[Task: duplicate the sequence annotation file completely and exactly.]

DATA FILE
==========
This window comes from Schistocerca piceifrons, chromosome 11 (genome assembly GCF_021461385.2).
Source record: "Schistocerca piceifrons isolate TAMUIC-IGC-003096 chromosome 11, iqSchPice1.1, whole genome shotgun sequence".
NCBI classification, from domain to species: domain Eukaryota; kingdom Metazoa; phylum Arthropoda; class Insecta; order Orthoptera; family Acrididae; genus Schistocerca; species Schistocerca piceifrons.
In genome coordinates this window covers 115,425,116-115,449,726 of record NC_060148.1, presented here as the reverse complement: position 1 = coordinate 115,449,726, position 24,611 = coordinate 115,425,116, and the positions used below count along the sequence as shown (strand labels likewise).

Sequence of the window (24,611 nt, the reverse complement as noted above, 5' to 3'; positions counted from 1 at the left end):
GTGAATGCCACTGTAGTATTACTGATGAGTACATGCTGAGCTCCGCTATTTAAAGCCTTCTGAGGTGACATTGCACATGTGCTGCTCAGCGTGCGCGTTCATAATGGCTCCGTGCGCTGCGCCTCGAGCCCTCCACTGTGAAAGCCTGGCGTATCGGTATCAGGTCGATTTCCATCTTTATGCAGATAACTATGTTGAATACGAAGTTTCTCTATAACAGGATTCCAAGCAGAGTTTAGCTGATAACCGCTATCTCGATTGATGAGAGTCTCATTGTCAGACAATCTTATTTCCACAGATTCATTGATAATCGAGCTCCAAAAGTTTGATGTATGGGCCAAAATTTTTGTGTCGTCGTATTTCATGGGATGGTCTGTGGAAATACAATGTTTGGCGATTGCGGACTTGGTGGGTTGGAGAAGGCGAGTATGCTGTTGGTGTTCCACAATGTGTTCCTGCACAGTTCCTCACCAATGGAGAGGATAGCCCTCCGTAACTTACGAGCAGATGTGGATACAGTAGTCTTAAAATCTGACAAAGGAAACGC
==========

This window comes from Schistocerca piceifrons, chromosome 11 (genome assembly GCF_021461385.2).
Source record: "Schistocerca piceifrons isolate TAMUIC-IGC-003096 chromosome 11, iqSchPice1.1, whole genome shotgun sequence".
NCBI classification, from domain to species: domain Eukaryota; kingdom Metazoa; phylum Arthropoda; class Insecta; order Orthoptera; family Acrididae; genus Schistocerca; species Schistocerca piceifrons.
In genome coordinates this window covers 115,425,116-115,449,726 of record NC_060148.1, presented here as the reverse complement: position 1 = coordinate 115,449,726, position 24,611 = coordinate 115,425,116, and the positions used below count along the sequence as shown (strand labels likewise).

Sequence of the window (24,611 nt, the reverse complement as noted above, 5' to 3'; positions counted from 1 at the left end):
GTGAATGCCACTGTAGTATTACTGATGAGTACATGCTGAGCTCCGCTATTTAAAGCCTTCTGAGGTGACATTGCACATGTGCTGCTCAGCGTGCGCGTTCATAATGGCTCCGTGCGCTGCGCCTCGAGCCCTCCACTGTGAAAGCCTGGCGTATCGGTATCAGGTCGATTTCCATCTTTATGCAGATAACTATGTTGAATACGAAGTTTCTCTATAACAGGATTCCAAGCAGAGTTTAGCTGATAACCGCTATCTCGATTGATGAGAGTCTCATTGTCAGACAATCTTATTTCCACAGATTCATTGATAATCGAGCTCCAAAAGTTTGATGTATGGGCCAAAATTTTTGTGTCGTCGTATTTCATGGGATGGTCTGTGGAAATACAATGTTTGGCGATTGCGGACTTGGTGGGTTGGAGAAGGCGAGTATGCTGTTGGTGTTCCACAATGTGTTCCTGCACAGTTCCTCACCAATGGAGAGGATAGCCCTCCGTAACTTACGAGCAGATGTGGATACAGTAGTCTTAAAATCTGACAAAGGAAACGC